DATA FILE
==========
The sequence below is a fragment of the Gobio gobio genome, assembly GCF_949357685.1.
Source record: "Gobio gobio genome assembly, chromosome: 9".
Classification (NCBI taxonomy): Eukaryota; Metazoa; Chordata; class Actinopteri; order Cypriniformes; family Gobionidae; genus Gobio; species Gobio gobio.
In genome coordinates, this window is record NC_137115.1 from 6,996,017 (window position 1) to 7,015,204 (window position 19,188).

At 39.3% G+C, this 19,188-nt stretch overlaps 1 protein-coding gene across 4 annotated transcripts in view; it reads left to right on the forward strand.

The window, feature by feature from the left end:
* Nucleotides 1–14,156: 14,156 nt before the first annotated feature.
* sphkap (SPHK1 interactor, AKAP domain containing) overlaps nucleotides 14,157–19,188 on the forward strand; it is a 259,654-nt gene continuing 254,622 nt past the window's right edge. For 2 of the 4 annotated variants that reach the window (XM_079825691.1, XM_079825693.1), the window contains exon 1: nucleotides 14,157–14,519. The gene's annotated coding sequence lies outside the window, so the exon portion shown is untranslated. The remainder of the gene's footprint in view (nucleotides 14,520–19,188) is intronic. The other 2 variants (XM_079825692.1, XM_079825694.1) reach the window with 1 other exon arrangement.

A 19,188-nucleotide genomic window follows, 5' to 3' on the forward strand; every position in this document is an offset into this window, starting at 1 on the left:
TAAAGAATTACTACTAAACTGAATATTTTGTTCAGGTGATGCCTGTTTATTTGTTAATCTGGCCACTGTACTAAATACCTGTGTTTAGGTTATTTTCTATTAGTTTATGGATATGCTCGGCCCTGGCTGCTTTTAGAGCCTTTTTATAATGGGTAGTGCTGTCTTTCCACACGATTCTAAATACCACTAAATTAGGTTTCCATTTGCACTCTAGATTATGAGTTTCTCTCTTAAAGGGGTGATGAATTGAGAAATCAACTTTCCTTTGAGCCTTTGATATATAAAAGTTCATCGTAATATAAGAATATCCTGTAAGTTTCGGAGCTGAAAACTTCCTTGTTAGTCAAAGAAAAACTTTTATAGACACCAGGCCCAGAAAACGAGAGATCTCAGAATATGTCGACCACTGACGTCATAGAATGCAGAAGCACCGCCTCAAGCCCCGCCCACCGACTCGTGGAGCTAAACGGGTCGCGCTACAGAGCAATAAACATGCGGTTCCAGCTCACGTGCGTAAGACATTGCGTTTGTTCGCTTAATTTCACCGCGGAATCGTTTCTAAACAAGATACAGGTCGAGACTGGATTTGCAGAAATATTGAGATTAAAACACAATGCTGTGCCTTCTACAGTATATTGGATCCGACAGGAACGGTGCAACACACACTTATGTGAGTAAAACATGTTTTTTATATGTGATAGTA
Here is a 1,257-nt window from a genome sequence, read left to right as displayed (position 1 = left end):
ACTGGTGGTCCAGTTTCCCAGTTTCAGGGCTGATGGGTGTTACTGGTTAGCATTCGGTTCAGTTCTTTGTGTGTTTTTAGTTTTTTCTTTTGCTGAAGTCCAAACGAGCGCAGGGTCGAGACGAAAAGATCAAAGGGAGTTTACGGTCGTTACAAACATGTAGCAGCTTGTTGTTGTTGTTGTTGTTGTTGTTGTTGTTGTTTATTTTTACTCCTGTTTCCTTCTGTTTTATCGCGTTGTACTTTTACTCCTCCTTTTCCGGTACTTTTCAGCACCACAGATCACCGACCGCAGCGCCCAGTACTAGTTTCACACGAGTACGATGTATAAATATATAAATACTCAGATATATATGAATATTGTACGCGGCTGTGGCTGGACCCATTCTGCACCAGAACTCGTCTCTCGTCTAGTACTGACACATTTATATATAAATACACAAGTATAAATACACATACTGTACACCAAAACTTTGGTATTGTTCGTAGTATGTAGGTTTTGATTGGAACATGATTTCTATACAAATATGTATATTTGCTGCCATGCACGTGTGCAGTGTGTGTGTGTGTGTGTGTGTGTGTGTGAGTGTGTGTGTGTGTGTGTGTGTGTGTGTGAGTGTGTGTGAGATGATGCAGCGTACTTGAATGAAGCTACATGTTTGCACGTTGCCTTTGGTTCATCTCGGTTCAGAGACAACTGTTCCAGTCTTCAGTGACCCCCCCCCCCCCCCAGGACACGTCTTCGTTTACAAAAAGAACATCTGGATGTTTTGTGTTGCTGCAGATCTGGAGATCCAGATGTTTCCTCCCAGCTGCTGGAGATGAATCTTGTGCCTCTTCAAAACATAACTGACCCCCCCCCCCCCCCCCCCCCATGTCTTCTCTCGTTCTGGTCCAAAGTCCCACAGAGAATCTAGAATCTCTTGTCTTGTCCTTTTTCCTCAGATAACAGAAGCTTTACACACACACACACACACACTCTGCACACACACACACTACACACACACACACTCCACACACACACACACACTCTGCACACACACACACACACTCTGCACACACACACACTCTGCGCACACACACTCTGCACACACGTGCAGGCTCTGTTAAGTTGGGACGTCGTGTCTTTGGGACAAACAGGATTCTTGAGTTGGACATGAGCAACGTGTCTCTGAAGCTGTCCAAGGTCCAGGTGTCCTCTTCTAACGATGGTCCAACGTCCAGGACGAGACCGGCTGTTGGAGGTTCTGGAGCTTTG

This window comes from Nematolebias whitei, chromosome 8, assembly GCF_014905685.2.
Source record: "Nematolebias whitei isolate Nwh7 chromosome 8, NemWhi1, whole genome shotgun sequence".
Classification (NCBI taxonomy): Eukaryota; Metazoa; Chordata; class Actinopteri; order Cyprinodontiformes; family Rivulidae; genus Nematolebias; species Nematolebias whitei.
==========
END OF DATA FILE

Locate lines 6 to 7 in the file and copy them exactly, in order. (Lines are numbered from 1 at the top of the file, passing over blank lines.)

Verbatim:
The window, feature by feature from the left end:
* Nucleotides 1–14,156: 14,156 nt before the first annotated feature.